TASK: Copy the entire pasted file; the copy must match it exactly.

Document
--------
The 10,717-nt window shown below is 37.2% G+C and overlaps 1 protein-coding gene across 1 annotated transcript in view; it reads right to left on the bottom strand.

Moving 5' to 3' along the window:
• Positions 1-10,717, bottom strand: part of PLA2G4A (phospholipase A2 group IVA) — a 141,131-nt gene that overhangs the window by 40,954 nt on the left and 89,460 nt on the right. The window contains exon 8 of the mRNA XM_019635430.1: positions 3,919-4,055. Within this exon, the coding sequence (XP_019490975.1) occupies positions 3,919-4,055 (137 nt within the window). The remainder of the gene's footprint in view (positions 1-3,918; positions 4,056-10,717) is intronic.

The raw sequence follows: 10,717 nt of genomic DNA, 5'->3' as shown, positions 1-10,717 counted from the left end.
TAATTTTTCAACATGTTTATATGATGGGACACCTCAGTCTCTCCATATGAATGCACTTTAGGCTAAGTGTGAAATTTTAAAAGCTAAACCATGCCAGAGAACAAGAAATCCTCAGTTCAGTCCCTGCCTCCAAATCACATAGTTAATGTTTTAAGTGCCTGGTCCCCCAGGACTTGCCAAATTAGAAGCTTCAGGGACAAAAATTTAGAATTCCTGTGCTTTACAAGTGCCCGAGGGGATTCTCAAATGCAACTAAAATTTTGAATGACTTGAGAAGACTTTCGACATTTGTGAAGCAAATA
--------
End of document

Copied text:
The 10,717-nt window shown below is 37.2% G+C and overlaps 1 protein-coding gene across 1 annotated transcript in view; it reads right to left on the bottom strand.

Moving 5' to 3' along the window:
• Positions 1-10,717, bottom strand: part of PLA2G4A (phospholipase A2 group IVA) — a 141,131-nt gene that overhangs the window by 40,954 nt on the left and 89,460 nt on the right. The window contains exon 8 of the mRNA XM_019635430.1: positions 3,919-4,055. Within this exon, the coding sequence (XP_019490975.1) occupies positions 3,919-4,055 (137 nt within the window). The remainder of the gene's footprint in view (positions 1-3,918; positions 4,056-10,717) is intronic.

The raw sequence follows: 10,717 nt of genomic DNA, 5'->3' as shown, positions 1-10,717 counted from the left end.
TAATTTTTCAACATGTTTATATGATGGGACACCTCAGTCTCTCCATATGAATGCACTTTAGGCTAAGTGTGAAATTTTAAAAGCTAAACCATGCCAGAGAACAAGAAATCCTCAGTTCAGTCCCTGCCTCCAAATCACATAGTTAATGTTTTAAGTGCCTGGTCCCCCAGGACTTGCCAAATTAGAAGCTTCAGGGACAAAAATTTAGAATTCCTGTGCTTTACAAGTGCCCGAGGGGATTCTCAAATGCAACTAAAATTTTGAATGACTTGAGAAGACTTTCGACATTTGTGAAGCAAATA